Landmark Cases

For over 90 years, Maurice Blackburn has worked on cases of legal and social significance. This reflects both our passion for social justice and our creative and determined approach to litigation.

The 40-hour week

As far back as 1945, Maurice Blackburn was working with Australian unions to demand shorter working hours for employees.  With the ACTU as a national representative body, the firm made a claim for the 40-hour week. The case was lengthy and difficult, going all the way to the High Court.

The 40-hour case threatened industrial peace because of the widespread support for the initiative. To avoid a general strike, the New South Wales government legislated for the 40-hour week for all state employees, pre-empting the Court's decision. Queensland soon followed suit.

The Arbitration Court decided that from 1 January 1948 all employees, with the exception of those working irregular hours, were to work a standard maximum working week of 40 hours, with reasonable provision for overtime. This was a significant victory for working people.

Equal pay for women

With the influx of women into the workforce during the Second World War, female membership of unions grew and there was greater pressure for equal pay between men and women. Maurice Blackburn worked on behalf of the ACTU and numerous trade unions to advocate for pay equality as part of the basic wage claim.

In 1949-50, the ACTU's claim for an equal male and female basic wage was rejected, the rate for women being set at only 75 per cent. Many of the unions that led the struggle for equality were clients of the Maurice Blackburn. One of the most prominent was the Liquor Trades Union which from the 1930s to the 1970s, joined with the firm to lodge claim after claim for wages justice for women workers. In 1972 victory was achieved when the principle of equal pay for equal work became law.  The struggle continued in the courts and on the political stage.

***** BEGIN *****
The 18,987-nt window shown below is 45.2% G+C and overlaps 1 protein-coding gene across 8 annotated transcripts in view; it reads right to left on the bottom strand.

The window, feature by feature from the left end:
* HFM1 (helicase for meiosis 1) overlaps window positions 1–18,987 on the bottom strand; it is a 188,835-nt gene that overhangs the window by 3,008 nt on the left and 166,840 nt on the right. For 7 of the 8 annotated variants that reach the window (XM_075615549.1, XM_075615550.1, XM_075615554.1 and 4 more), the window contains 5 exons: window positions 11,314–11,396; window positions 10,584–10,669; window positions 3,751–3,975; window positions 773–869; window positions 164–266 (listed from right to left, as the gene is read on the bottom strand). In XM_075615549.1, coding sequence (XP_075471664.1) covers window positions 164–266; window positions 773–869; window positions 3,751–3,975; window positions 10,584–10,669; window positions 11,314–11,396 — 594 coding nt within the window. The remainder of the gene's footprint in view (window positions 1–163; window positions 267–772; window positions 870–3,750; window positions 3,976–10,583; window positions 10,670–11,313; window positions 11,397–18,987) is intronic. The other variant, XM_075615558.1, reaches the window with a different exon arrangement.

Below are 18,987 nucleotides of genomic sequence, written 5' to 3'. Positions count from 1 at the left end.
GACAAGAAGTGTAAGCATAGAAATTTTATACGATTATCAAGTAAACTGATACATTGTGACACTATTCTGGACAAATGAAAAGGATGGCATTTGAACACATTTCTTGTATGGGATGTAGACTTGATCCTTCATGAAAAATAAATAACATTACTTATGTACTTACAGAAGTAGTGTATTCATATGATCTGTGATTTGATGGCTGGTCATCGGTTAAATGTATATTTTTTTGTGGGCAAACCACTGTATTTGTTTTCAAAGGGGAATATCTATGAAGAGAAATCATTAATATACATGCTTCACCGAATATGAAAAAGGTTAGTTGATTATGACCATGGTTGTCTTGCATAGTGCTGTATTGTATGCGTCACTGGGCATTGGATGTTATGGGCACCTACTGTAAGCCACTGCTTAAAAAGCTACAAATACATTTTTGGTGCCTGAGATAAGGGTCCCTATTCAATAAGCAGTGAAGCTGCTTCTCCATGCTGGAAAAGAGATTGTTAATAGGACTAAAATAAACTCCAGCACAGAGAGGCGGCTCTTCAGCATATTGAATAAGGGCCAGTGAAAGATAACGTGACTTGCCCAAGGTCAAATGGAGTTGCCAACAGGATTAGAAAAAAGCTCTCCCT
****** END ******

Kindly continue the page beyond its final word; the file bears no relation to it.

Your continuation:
Equality for Aboriginal workers - the Aboriginal Stockman's case

Between 1924 and 1966, no fewer than 11 attempts were made to give Aboriginal workers equal conditions with their fellow workers. It was only in the 1940s that a groundswell of discontent prompted small sectors of the Australian population to challenge the accepted approach to Aboriginal affairs. Until that time, political agitation on Aboriginal matters had been carried out almost exclusively by Aboriginal activists, whose were rarely heard publicly or taken seriously. Amongst the earliest non-Aboriginal Australians arguing for a fair go for Aboriginal people were Doris and Maurice Blackburn.

Aboriginal workers had to wait until 1965 for their history of wage inequality to start to change. In the Northern Territory Cattle Industry Case (1966), wage equality and award conditions were finally extended for all 'full-blooded' Aboriginal men employed as station hands. Through this landmark decision the work of the firm on behalf of the Northern Australian Workers Union, set the stage for similar decisions to be achieved in other industries.

The waterfront dispute

In 1998 Patrick Stevedores, the Commonwealth Government, Peter Reith and the National Farmers Federation (NFF) conspired to dismiss all Patrick's employees on the waterfront across Australia, shift Patrick's assets to other entities and replace the workforce with non union employees recruited and trained by the NFF. Maurice Blackburn and the Maritime Union of Australia (MUA) pursued legal proceedings against these parties, working to an urgent time frame set by massive industrial disputation occurring simultaneously around Australia. A team of barristers and Maurice Blackburn lawyers waged a David and Goliath-style battle against the armies of lawyers retained by major commercial law firms. The team successfully obtained a Federal Court Order to prevent the en masse sacking of the unionised workforce and its replacement by an alternative workforce, which was upheld in the Full Court of the Federal Court and finally the High Court on 4 May 1998.

The Esso class action

On Friday 25 September 1998 an explosion and fire at the Esso (Exxon) Longford gas plant tragically killed two men and injured eight workers, also resulting in a two-week gas supply shutdown for much of Victoria. This caused massive losses for Victorian businesses, employees who were stood down and consumers. Many businesses were forced to do without their gas-fuelled equipment and machinery and damage to the economy was estimated at more than $500 million.